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Article

How to Make a Small Garden Look Larger: Creating an Illusion of Space

Make a half-acre or less feel like a sprawling estate with these ideas

Fine Gardening – Issue 174
A small space with a big feel. Although there was never a master plan, over time the large garden beds, winding pathways, and blurred property lines led to a landscape that seems much larger than it really is.

Land is somewhat hard to come by in Cape Cod, Massachusetts. When a real estate listing mentions “land,” it sometimes just means enough space to squeeze between yours and your neighbor’s house. So in 1984 when my husband, George, and I found a lot that was a half-acre of pitch pines and poison ivy, we were excited—but also concerned. Would this small property be able to satisfy a lifetime of plant addiction? Though not garden designers by trade, each of us had been in horticulture for our entire working lives, so we were confident we could make the garden feel bigger than it actually was. Over the past 33 years, we’ve learned several tactics to maximize the space we’ve got.

Instead of carving up our property into multiple small gardens, we chose to lay out the largest garden beds possible. In these “big” borders, the plant placement is built around creating the illusion of space. Focal points draw the eye though the expanse, and certain screening plants stop the eye from wandering too far off, giving the impression that there could be more garden beyond.

Creating faux vistas within the beds makes them seem larger

Certain elements can help frame the scene. As you walk up this path, the climbing hydrangea arch allows you to peek through and see the shade garden and bench beyond. When viewed in the opposite direction, the arch of foliage helps separate the space from the next area.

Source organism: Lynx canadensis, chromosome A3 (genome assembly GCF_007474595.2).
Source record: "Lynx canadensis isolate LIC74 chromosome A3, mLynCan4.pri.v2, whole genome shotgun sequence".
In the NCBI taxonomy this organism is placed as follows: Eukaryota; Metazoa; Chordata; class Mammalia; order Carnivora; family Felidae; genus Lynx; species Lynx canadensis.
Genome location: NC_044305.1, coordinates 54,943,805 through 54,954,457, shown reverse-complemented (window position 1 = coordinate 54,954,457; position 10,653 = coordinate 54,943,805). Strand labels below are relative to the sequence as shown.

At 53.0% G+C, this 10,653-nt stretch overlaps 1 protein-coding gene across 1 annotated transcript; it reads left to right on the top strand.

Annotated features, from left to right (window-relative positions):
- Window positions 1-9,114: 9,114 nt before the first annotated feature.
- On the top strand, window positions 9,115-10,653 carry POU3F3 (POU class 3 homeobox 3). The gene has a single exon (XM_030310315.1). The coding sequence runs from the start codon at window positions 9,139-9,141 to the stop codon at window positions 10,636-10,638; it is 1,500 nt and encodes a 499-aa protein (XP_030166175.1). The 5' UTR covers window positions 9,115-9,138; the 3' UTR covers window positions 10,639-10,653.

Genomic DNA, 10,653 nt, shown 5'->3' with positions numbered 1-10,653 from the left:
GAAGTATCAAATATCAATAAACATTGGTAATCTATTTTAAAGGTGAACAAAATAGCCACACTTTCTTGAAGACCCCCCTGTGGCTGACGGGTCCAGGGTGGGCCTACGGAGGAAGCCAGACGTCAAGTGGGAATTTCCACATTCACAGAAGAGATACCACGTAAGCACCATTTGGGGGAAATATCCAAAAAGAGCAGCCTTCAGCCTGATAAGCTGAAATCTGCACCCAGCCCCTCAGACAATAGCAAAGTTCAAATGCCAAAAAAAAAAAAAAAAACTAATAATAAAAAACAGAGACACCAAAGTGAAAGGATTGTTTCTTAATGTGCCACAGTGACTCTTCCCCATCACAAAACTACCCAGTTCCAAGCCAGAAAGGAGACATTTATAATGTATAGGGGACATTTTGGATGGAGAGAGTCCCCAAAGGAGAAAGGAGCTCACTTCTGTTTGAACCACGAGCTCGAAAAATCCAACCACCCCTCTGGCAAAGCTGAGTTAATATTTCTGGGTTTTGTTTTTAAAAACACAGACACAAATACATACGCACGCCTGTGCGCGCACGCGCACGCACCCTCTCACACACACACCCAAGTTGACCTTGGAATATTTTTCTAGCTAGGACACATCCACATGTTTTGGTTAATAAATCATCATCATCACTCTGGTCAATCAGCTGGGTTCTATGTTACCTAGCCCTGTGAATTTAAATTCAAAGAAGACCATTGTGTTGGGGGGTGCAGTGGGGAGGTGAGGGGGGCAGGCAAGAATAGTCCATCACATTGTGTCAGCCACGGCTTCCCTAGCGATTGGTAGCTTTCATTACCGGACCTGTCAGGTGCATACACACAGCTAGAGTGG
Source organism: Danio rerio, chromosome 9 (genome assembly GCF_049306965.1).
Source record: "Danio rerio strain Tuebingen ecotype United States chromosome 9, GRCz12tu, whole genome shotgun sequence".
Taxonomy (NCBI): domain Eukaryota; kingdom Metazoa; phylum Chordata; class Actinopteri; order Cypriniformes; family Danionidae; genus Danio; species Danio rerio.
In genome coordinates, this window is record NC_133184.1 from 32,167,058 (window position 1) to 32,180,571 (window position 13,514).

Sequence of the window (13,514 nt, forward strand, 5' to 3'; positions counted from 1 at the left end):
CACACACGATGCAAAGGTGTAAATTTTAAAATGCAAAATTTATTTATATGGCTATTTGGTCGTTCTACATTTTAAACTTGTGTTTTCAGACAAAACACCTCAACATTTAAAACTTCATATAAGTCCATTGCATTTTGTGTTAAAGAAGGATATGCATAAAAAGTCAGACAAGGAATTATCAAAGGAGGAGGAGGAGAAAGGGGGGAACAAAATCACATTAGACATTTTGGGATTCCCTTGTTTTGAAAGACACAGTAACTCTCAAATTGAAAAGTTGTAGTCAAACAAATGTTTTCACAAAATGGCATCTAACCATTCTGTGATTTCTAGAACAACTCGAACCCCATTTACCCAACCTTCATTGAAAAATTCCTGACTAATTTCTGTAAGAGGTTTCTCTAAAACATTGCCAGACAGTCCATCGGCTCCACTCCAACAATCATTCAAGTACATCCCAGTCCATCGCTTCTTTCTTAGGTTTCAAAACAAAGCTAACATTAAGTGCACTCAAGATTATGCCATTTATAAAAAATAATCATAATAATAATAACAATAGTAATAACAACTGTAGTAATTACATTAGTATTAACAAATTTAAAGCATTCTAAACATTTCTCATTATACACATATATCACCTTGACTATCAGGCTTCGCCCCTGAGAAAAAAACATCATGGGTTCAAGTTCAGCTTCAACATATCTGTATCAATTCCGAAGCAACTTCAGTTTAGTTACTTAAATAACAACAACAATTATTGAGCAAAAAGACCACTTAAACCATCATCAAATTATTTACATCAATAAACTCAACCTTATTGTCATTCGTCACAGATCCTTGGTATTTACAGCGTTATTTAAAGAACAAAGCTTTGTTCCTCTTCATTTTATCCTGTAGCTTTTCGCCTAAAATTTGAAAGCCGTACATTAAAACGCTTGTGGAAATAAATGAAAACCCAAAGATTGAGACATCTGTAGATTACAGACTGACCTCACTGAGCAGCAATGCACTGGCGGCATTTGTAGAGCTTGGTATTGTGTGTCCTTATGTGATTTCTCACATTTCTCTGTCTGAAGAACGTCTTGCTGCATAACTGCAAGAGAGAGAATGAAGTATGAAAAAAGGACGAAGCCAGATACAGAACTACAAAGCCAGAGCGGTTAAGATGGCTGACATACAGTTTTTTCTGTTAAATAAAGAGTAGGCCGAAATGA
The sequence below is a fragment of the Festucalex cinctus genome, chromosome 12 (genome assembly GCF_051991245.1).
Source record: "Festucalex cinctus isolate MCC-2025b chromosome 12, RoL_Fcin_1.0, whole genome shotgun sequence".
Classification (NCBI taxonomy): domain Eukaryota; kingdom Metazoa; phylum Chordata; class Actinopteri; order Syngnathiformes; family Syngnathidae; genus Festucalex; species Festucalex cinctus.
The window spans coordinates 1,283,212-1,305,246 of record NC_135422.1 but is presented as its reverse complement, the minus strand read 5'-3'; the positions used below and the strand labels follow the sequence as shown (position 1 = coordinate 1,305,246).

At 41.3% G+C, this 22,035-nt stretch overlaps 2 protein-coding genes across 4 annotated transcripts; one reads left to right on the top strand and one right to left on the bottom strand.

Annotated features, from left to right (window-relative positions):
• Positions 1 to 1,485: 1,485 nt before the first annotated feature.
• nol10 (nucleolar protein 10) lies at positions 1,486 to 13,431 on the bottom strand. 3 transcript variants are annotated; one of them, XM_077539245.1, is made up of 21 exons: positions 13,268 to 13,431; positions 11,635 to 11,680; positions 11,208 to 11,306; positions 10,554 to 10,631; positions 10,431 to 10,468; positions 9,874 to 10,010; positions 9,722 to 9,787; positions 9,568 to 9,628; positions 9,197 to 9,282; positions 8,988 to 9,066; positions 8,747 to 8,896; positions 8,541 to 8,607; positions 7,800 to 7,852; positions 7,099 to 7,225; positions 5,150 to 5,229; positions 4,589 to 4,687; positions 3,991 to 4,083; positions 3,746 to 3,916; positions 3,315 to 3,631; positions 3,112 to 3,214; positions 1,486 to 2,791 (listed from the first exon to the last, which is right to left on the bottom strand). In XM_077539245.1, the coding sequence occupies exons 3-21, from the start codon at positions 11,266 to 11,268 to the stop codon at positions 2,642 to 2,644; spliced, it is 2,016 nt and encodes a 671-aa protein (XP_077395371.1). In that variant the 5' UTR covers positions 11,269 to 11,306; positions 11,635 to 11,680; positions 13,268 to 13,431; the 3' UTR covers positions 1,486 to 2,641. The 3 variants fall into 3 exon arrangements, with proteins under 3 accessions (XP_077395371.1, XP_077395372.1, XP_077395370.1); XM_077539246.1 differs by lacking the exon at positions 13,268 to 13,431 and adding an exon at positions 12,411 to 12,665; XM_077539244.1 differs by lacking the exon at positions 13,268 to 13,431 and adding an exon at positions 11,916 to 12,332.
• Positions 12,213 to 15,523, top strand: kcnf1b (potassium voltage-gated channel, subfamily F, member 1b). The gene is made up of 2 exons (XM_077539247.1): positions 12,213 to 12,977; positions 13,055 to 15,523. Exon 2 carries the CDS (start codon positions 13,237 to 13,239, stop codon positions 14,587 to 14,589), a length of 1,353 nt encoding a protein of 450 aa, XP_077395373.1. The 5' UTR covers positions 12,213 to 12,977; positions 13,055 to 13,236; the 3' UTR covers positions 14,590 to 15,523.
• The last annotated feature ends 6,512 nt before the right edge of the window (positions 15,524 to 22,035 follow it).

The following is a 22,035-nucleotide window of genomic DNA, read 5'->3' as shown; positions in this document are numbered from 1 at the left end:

Interplanting enables this small section of garden to hold several plants of varied sizes from the tiny creeping Jenny (Lysimachia nummularia* ‘Aurea’, Zones 3–8), to the broad mid-section of hostas, to the towering ‘Misty Lace’ goat’s beard (Aruncus dioicus ‘Misty Lace’, Zones 4–8).

Every area of the garden has layers of interest up close (from single plants), in the middle ground (from plant combinations), and at a distance (from other garden elements like a cupola or bench). You’ll find trees, shrubs, and perennials of all heights throughout each bed. From towering to ground level, it’s this variety that helps move the eye throughout the vertical dimension, making things seem more visually expansive. Tunnels of beech (Fagus spp. and cvs., Zones 4–9) and rhododendron (Rhododendron spp. and cvs., Zones 4–9) and arches of climbing hydrangeas (Hydrangea anomala ssp. petiolaris, Zones 4–8) add to the sense of vertical space expanding and contracting. They help frame views where the space appears vast.

We made sure that visibility as you travel through the garden isn’t ever completely blocked nor wide open. We strategically created long sight lines with plant placement throughout the beds, allowing for open space to come in and out of view. This helps orient you and provide visual relief in contrast to the more enclosed areas. Doing this makes the space feel enclosed and comfortable, but never closed in and claustrophobic. The actual boundaries of the property are always partially obscured or unclear. For instance, we planted trees, shrubs, and ornamental grasses to stop the eye from looking beyond the garden to our neighbor’s property, but we also created narrow garden paths to the neighbors’ house as well to give the illusion that the garden could keep going.

*See invasive alert below.

What lies beyond is anyone’s guess. The large trees and shrubs at the back of this border stop you from seeing the property line, but the grass path appears to stretch far into the distance.